- Very popular brand
- Comes with three 100-gram nylon bags
- Works with many different filters
- Not very long lasting
What order should you place aquarium filter media inside the filter?
When placing your filter media into your filter, it is important to remember the correct order in which to place them. In most filters, the mechanical media is the first kind to go inside because it receives the raw flow of the water. Since the mechanical media is responsible for removing the larger particles, it becomes the first line of defense in the filtration process.
After the mechanical media is in place, you can then put in the biological media. This media cannot get clogged. The biological filter media is arguably the most important of the three as it would not be possible to maintain the tank water without it. There is a lot of waster that fish create and all of that will sink into the substrate if it is not properly filtered out.
Once the biological media is placed, the final portion will be the chemical filtration. The chemical filter media cannot go first as it will clog and need to be replaced quite quickly. If it is placed in front of the biological media, then the beneficial bacteria will not grow as well. By placing the chemical filter media last, you are ensuring that the bacterial colonies will not be affected.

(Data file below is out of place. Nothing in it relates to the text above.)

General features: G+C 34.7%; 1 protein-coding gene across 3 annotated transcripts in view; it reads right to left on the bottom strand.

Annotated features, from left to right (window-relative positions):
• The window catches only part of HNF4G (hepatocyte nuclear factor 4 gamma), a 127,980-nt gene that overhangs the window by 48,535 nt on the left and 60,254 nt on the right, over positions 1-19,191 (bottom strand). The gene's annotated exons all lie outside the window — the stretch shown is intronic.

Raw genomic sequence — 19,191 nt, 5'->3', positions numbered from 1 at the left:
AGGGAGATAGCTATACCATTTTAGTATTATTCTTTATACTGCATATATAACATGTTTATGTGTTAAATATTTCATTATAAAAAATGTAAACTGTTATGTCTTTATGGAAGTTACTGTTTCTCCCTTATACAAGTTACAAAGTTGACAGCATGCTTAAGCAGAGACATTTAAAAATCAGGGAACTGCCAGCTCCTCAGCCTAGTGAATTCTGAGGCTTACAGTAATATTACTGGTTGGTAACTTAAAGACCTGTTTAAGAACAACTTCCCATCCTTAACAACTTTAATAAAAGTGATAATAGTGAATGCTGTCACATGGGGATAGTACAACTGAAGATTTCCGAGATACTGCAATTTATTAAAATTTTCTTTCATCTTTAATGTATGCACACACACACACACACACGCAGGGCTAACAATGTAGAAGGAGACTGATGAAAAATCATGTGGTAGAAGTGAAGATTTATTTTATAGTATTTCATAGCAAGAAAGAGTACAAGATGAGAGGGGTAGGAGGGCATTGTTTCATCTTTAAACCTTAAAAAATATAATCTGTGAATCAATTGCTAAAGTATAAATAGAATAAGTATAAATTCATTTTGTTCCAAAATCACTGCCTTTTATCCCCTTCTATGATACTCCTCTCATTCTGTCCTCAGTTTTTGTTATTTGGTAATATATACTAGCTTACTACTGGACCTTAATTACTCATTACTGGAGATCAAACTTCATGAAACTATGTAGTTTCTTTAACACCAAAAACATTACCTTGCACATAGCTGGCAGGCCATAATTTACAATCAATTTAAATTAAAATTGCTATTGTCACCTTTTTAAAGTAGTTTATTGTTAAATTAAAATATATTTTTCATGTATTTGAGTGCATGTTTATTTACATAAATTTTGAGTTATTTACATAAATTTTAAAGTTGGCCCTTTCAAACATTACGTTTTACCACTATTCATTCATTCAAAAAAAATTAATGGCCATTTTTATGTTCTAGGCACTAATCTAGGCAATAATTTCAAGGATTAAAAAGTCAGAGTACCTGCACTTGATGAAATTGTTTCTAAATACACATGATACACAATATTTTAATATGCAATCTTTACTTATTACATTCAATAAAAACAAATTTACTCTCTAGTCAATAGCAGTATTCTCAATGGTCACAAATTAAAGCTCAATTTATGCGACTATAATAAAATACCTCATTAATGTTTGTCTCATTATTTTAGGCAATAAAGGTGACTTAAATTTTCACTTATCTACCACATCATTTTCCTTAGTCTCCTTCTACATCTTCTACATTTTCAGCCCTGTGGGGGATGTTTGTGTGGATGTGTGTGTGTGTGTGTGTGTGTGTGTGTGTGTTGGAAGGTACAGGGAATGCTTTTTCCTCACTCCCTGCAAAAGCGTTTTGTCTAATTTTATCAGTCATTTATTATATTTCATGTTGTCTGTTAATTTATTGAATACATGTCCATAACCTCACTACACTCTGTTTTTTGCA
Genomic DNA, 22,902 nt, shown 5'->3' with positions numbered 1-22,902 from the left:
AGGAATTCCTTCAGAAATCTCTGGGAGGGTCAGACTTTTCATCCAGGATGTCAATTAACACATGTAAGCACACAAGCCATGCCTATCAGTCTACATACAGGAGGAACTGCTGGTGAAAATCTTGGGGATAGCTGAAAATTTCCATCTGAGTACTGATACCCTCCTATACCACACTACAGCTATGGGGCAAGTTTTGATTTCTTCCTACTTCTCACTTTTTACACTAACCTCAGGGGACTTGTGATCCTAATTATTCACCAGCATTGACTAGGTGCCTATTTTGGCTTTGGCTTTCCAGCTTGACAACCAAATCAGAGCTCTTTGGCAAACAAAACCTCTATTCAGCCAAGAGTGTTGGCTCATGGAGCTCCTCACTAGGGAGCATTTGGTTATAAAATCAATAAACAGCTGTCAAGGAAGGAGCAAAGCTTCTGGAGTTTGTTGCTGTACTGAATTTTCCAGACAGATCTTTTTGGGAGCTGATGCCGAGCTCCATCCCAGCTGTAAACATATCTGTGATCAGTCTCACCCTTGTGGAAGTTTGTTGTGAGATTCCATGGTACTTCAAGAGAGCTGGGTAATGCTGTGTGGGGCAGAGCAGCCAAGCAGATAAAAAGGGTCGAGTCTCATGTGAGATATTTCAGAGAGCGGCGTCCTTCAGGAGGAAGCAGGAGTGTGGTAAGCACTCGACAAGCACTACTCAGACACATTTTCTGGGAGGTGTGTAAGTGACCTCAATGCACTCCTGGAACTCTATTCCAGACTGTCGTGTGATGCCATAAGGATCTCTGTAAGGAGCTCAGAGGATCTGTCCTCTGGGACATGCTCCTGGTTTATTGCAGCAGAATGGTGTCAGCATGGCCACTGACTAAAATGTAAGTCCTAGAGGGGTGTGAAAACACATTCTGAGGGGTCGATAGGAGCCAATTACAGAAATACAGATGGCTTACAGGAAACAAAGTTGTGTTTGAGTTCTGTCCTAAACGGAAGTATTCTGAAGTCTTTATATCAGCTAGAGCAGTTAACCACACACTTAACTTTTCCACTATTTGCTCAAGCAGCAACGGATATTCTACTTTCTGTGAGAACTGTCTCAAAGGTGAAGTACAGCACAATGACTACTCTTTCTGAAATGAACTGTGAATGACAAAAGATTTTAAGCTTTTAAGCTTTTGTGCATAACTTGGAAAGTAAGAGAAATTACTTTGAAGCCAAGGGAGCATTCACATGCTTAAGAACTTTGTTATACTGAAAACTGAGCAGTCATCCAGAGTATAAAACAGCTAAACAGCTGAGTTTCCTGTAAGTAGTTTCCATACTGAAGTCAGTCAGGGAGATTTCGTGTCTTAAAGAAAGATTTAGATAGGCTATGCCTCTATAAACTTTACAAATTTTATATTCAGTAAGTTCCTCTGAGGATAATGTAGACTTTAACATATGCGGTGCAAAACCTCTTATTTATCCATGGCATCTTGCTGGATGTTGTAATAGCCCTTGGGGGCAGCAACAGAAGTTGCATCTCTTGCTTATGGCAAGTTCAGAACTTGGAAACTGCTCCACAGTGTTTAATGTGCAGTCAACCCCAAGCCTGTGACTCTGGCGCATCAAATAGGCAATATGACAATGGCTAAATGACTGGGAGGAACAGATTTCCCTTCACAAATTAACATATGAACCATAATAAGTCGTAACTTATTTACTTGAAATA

How often should you clean filter media?
When handling aquarium filter media, you must keep an eye on how much gunk is starting to form on the filter itself. Filter media needs to be cleaned off on a regular basis so it can work at peak efficiency. With most filter setups, it is recommended that you have a cleaning session every four weeks or so. However, if you are using a single sponge as your filter, then you may want to clean it once a week. Generally speaking, mechanical filters need to be cleaned a bit more often than the others because it traps and holds most of the solid debris from the tank, so it can clog more easily if not cleared out. Therefore, clean your mechanical filter media about once every month, but the chemical and biological filters can last a while longer before they need cleaning.
How often should filter media be changed?
Any kind of filter foam, sponge, or pads should not need cleaning sessions so often as long as you clean them carefully and make sure not to break them. The filter media may be housing bacteria that you do not want to kill so rinse it carefully in the tank. Mechanical media is involved with every kind of filter and should be cleaned and replaced at least once every month. Something like filter floss can clear your tank very quickly but needs to be changed regularly.
Carbon is one of the most common of chemical media types, which are great at battling cloudiness and removing odors from the tank. It is recommended to change the filter cartridges once a month, which coincides with the amount of time it takes to fill up.
Biological filter media can happen all over your tank in the form of bacteria. Since these bacteria are so good for the tank, you must try to leave as much beneficial bacteria in your tank as possible when cleaning your filters or changing filter media.
How do I clean an aquarium filter without killing bacteria?
The beneficial bacteria are paramount for the nitrogen cycle in the water and is vital for the health of your aquatic creatures. Cleaning the aquarium filters without killing bacteria is pretty easy. Here’s some tips on cleaning your aquarium filter.